Buying a condo is a lifestyle choice, and the two demographics that are redefining urban living are the baby boomers, many of whom are empty nesters, and the echo boomers, born between 1976 and 2000. Both groups tend to favor a lock-and-leave environment that allows them to work or attend school and play, dine and shop within walking distance of their homes, while leaving the maintenance to someone else. Living close to mass transit is high on wish lists of area home buyers and renters.

Larry Wilson and Ryan Wachter are among the 85 buyers who already have purchased condos at Hanley Station. Although neither has immediate plans to rely daily on the light-rail system to get to and from work, they like having the option, especially since the March start of the massive $535 million reconstruction of the Highway 40/I-170 interchange that will tie up traffic alternately in both directions over the next 30 months, making life more difficult for commuters west of Downtown St. Louis. While area residents will gain a wider road and a better commute at the end of the process, they will feel the pain in the shorter term. Meanwhile, MetroLink ridership in St. Louis is expected to increase this year to 21.9 million riders, a 32 percent increase from nearly 16.6 million last year.

Wachter, a 27-year-old consultant for KPMG, is moving to Hanley Station from a rental in Clayton. He occasionally uses MetroLink to commute to work and thinks once he takes possession of his Hanley Station condo, he will use the light-rail line more often for both work and play. He especially looks forward to riding MetroLink when he attends baseball games at Busch Stadium downtown.

Wilson is a real estate professional with the new home division of Coldwell Banker Gundaker who, if he doesn’t actually move into and occupy his Hanley Station condo, sees the purchase as an excellent income-producing investment.

Hanley Station provides an affordable alternative to the higher priced condos and historic conversions in Downtown St. Louis and newly built luxury high-rise units, some with price tags averaging $900,000, that are under construction in nearby Clayton, where the median price of a single-family home is $425,000.

Mixed-use projects rising in Clayton include Mark S. Mehlman Realty’s Crescent that will deliver 73 condos this fall and add a parking garage, 100-room hotel, retail and office space in a subsequent phase, and the 150-unit first phase of Orchard Development Group’s $150 million Trianon, which is being built in close proximity to a Ritz-Carlton hotel and across the street from the Forsyth MetroLink station, where condos are priced from $375,000 to $1 million.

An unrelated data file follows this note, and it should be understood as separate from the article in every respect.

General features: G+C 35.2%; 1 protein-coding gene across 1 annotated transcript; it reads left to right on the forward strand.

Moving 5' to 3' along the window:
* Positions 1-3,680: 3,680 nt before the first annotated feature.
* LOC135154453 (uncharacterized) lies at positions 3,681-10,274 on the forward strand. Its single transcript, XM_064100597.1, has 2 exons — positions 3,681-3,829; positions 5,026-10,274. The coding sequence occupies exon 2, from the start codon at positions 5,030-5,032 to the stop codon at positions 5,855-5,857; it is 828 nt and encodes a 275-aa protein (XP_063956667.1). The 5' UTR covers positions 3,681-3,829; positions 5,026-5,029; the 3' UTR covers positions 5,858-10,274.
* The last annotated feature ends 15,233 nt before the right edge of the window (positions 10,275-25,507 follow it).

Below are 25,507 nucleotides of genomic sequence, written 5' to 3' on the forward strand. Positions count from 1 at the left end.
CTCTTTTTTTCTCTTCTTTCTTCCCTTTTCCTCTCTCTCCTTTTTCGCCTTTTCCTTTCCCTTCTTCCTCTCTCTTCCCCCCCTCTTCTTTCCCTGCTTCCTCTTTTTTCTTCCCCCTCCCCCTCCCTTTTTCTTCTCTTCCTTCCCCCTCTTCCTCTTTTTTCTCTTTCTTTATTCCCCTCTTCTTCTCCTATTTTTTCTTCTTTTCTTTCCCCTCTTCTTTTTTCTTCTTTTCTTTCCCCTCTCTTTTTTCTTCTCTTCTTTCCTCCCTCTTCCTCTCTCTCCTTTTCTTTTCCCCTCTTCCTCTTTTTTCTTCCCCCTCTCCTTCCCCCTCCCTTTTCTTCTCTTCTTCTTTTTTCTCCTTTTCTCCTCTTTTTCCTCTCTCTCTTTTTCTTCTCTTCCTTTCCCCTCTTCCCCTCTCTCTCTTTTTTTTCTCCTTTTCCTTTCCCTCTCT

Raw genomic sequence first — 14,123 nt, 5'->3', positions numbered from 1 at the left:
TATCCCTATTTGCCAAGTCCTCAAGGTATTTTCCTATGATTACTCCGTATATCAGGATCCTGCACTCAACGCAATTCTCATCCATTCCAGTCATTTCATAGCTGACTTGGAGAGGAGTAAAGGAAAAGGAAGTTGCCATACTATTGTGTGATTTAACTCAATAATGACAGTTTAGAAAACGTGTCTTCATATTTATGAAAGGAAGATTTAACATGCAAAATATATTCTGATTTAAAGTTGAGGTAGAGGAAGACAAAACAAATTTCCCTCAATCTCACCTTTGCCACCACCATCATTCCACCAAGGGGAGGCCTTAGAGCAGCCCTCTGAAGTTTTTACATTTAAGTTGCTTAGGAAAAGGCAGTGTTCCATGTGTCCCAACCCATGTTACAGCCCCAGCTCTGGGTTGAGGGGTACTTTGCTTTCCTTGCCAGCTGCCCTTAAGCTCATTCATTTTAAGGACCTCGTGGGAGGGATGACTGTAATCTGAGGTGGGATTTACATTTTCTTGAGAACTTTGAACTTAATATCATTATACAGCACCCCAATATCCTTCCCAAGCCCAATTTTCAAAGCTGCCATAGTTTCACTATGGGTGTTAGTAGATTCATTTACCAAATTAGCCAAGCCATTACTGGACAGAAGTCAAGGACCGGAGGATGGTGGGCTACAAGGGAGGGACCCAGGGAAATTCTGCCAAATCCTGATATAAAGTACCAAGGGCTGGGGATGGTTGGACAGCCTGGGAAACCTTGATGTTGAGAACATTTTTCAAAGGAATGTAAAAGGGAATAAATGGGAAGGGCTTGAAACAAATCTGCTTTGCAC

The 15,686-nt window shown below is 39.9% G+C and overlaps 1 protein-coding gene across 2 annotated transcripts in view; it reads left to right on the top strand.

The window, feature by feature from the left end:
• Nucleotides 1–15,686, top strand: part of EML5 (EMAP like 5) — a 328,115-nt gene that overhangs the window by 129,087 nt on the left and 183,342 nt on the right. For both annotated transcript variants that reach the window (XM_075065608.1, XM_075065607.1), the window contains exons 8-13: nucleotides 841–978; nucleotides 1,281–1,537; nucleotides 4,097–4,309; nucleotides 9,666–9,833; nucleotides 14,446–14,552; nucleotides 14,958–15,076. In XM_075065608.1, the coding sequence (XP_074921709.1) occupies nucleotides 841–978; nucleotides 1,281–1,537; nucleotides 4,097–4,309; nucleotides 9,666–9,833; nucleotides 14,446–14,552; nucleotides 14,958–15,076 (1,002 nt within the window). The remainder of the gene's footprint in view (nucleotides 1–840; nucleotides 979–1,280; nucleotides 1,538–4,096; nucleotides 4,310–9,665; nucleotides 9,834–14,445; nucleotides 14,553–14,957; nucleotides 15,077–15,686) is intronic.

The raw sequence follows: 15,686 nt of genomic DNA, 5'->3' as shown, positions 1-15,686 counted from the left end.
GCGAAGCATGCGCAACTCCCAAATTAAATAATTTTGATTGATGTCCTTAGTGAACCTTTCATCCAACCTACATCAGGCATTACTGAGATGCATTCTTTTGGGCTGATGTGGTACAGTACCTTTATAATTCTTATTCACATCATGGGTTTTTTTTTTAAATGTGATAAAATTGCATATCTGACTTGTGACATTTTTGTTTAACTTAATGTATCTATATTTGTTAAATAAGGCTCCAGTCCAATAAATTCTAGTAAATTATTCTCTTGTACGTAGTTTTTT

“We were able to tweak the Hanley Station development to generate a price point that was very attractive and marketable for that location,” said Checkley. Ones and twos are selling from $180,000 to around $290,000. Community amenities include an outdoor swimming pool and cabana-style bar area, a pet park and a fitness center. “Our location offers a solution and an alternative to long commutes or finding new routes,” said Checkly.

Just because MLP swapped out apartments for condos at Hanley Station doesn’t mean the company is out of the rental game. “Garden apartments are really our sweet spot and we have multiple developments underway. We just finished the 224-unit Adobe Ridge Apartments in the Phoenix metro and we’re under construction on the 250-unit Aventura at Providence, our second apartment project in Nashville, and the 216-unit Plantation crossing Apartments in Lafayette, La. We would consider doing more apartments in St. Louis, but we just haven’t found the right location,” said

Checkley, who is looking for opportunities in those markets, as well as in Denver. Checkley thinks the St. Louis metro is poised to experience a fair amount of growth over the next 10 years. At the close of Q1, the market recorded an overall apartment vacancy rate of eight percent, down from 8.6 percent the previous year. Rents increased 2.4 percent and steady job growth is expected to continue into the second quarter as Walton Construction and the Lawrence Group expand operations in the region.

“St. Louis has many draws, including a major airport, renowned hospitals and universities and a professional sports team. And, we are a transportation hub as far as river systems. Plus, the cost of living is significantly less here than on the coasts. MLP really has a niche in St. Louis for finding mixed-use projects. The three we’ve developed are located in the top sub-markets of the St. Louis metro area,” said Checkley.